Welcome to the Guggenheim Museum; an architectural masterpiece in it self perfectly placed on Museum Row in the Upper East side of Manhattan. Through its existence, this venue has hosted an array of theatrical events and exquisite exhibitions including the current production titled the Gutai Splendid Playground; an exciting event highlighting the avant-garde collaboration of Japanese artists depicting their personal reactions and perspective of life during the 1950’s-1960’s.
Gutai stands for “concreteness” and it is only fair to respect the beautiful audacity inspired by intelligent usage of common every day items such as light-bulbs, bells, fabrics and much more. The artists showcase the determination to break down the monotonous barriers of boredom and bring life to art. The exhibit is organized within six chronological categories and sections including Play, Network, Concept, the Concrete, Performance Painting and Environmental Art.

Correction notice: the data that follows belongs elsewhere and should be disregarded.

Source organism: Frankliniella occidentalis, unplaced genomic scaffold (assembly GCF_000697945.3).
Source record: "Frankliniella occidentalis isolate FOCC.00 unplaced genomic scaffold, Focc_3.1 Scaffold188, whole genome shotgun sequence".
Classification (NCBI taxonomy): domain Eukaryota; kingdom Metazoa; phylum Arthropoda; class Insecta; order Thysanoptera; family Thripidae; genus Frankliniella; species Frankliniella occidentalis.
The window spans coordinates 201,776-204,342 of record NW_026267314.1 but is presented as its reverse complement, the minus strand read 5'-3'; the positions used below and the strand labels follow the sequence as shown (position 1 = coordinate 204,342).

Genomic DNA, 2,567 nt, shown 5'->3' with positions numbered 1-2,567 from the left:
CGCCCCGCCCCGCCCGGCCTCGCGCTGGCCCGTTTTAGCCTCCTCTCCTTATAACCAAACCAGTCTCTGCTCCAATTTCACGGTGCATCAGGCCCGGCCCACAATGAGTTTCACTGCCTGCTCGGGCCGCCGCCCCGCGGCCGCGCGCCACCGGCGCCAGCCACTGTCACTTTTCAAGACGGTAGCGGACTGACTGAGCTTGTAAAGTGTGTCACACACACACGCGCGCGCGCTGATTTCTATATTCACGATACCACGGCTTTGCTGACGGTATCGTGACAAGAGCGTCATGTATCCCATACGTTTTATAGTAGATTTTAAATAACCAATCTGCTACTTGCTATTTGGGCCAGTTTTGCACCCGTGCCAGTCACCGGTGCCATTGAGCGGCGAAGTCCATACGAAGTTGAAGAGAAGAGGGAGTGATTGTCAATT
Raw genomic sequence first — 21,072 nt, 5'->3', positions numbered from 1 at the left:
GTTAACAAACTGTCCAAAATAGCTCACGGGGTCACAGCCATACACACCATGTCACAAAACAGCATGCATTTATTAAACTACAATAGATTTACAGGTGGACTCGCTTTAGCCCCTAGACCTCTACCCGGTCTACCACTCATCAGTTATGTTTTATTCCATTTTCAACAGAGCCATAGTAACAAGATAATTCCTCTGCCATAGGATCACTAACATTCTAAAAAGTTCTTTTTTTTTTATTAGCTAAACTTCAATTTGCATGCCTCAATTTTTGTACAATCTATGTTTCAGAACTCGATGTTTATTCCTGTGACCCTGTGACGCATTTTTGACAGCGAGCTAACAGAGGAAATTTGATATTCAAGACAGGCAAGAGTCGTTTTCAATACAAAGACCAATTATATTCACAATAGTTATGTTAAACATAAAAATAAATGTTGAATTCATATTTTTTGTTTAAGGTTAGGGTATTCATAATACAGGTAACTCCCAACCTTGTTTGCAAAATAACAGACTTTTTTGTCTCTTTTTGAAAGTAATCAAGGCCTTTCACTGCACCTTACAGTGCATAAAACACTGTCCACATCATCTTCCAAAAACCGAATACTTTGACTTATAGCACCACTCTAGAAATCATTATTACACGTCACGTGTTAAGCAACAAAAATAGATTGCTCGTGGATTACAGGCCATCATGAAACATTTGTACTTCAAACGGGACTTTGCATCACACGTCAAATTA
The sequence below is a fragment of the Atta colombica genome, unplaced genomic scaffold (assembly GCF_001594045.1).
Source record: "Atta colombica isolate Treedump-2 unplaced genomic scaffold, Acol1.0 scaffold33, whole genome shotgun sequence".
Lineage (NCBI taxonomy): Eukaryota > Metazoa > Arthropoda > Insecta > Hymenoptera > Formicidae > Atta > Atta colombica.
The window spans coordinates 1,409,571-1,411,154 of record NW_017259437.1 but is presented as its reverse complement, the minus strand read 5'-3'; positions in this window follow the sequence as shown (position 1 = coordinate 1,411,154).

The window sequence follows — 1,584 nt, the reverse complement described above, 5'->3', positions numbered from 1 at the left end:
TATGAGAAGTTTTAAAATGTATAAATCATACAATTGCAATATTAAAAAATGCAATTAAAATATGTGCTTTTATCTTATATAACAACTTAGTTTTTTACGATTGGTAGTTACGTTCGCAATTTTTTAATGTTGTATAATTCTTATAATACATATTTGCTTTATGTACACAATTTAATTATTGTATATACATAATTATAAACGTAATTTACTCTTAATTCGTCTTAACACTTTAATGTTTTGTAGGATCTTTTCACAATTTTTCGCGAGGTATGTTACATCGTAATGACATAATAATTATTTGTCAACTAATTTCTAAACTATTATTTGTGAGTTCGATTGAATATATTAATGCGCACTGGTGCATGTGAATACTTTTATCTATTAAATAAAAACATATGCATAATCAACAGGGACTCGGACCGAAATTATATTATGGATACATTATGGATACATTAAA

Once you walk into the Guggenheim’s rotunda, gaze up as Motonaga Sadamasa’s work titled Water premiers while adding spice to the museum and jump-starting the Gutai vision. As you make your way into the beginning of Play, feel free to literally “think outside” and perhaps “inside” the first piece of art – a red box placed in the middle of the floor. This is a great example of the motivation behind the artist’s creative gesture defining the sense of innocence while poking at your inner child energy to come out and play.
The remainder of the exhibit celebrates the genius creative outlet of artists such as Tanaka Atsuko’sWork (Bell) and Electric Dance; Shiraga Kazuo’s Untitled created and painted by his bare feet, and the Bisexual Flower created by Yoshida Minoru. Murakami Saburo excites us with his amazing work titled Passage celebrating self expression as he flings himself through a series of taut paper screens.
The exhibit is in production from February 15th – May 8th 2013. During your visit, take your time as rushing through it would depreciate the value of the event. Finally, arrive at the Museum with an open mind and embrace how art transforms into a magnificent playground indeed.
By: Laura M. Artis